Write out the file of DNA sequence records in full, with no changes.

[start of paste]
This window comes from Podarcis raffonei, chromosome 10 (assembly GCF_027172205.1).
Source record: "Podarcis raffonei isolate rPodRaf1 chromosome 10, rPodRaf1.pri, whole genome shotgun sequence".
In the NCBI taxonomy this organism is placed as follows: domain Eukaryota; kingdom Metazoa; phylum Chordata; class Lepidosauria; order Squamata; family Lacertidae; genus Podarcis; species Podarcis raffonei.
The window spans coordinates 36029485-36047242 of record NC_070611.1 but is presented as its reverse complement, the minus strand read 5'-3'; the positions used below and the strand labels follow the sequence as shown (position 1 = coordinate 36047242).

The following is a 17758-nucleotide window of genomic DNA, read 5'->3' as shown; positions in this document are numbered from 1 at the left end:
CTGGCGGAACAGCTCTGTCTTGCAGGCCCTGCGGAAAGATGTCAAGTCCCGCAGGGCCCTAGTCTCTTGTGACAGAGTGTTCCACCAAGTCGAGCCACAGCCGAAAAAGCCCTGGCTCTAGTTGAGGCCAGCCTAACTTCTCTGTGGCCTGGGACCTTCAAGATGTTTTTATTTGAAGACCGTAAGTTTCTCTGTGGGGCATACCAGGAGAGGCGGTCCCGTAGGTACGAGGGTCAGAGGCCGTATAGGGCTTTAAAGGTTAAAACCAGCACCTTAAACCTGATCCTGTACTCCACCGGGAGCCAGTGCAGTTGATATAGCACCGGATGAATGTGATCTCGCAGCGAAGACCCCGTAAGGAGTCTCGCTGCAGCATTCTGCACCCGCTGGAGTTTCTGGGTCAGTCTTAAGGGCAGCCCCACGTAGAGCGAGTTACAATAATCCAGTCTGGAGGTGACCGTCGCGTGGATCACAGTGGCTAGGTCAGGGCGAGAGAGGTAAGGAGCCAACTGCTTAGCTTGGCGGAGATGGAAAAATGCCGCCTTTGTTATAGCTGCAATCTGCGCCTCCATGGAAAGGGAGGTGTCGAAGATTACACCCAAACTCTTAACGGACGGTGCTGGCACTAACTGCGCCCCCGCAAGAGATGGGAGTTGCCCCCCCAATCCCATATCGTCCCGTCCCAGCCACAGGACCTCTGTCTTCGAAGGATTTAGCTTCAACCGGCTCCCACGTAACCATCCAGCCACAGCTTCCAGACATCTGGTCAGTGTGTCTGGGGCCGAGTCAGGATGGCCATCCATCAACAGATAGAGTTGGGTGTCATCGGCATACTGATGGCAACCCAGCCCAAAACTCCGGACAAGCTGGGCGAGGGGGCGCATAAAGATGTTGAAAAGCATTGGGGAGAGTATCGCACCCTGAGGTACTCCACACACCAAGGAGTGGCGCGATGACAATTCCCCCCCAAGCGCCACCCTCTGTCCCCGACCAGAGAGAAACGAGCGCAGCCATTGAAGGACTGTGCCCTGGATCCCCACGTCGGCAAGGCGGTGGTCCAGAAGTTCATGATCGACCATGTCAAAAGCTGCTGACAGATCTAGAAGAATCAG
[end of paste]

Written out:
This window comes from Podarcis raffonei, chromosome 10 (assembly GCF_027172205.1).
Source record: "Podarcis raffonei isolate rPodRaf1 chromosome 10, rPodRaf1.pri, whole genome shotgun sequence".
In the NCBI taxonomy this organism is placed as follows: domain Eukaryota; kingdom Metazoa; phylum Chordata; class Lepidosauria; order Squamata; family Lacertidae; genus Podarcis; species Podarcis raffonei.
The window spans coordinates 36029485-36047242 of record NC_070611.1 but is presented as its reverse complement, the minus strand read 5'-3'; the positions used below and the strand labels follow the sequence as shown (position 1 = coordinate 36047242).

The following is a 17758-nucleotide window of genomic DNA, read 5'->3' as shown; positions in this document are numbered from 1 at the left end:
CTGGCGGAACAGCTCTGTCTTGCAGGCCCTGCGGAAAGATGTCAAGTCCCGCAGGGCCCTAGTCTCTTGTGACAGAGTGTTCCACCAAGTCGAGCCACAGCCGAAAAAGCCCTGGCTCTAGTTGAGGCCAGCCTAACTTCTCTGTGGCCTGGGACCTTCAAGATGTTTTTATTTGAAGACCGTAAGTTTCTCTGTGGGGCATACCAGGAGAGGCGGTCCCGTAGGTACGAGGGTCAGAGGCCGTATAGGGCTTTAAAGGTTAAAACCAGCACCTTAAACCTGATCCTGTACTCCACCGGGAGCCAGTGCAGTTGATATAGCACCGGATGAATGTGATCTCGCAGCGAAGACCCCGTAAGGAGTCTCGCTGCAGCATTCTGCACCCGCTGGAGTTTCTGGGTCAGTCTTAAGGGCAGCCCCACGTAGAGCGAGTTACAATAATCCAGTCTGGAGGTGACCGTCGCGTGGATCACAGTGGCTAGGTCAGGGCGAGAGAGGTAAGGAGCCAACTGCTTAGCTTGGCGGAGATGGAAAAATGCCGCCTTTGTTATAGCTGCAATCTGCGCCTCCATGGAAAGGGAGGTGTCGAAGATTACACCCAAACTCTTAACGGACGGTGCTGGCACTAACTGCGCCCCCGCAAGAGATGGGAGTTGCCCCCCCAATCCCATATCGTCCCGTCCCAGCCACAGGACCTCTGTCTTCGAAGGATTTAGCTTCAACCGGCTCCCACGTAACCATCCAGCCACAGCTTCCAGACATCTGGTCAGTGTGTCTGGGGCCGAGTCAGGATGGCCATCCATCAACAGATAGAGTTGGGTGTCATCGGCATACTGATGGCAACCCAGCCCAAAACTCCGGACAAGCTGGGCGAGGGGGCGCATAAAGATGTTGAAAAGCATTGGGGAGAGTATCGCACCCTGAGGTACTCCACACACCAAGGAGTGGCGCGATGACAATTCCCCCCCAAGCGCCACCCTCTGTCCCCGACCAGAGAGAAACGAGCGCAGCCATTGAAGGACTGTGCCCTGGATCCCCACGTCGGCAAGGCGGTGGTCCAGAAGTTCATGATCGACCATGTCAAAAGCTGCTGACAGATCTAGAAGAATCAG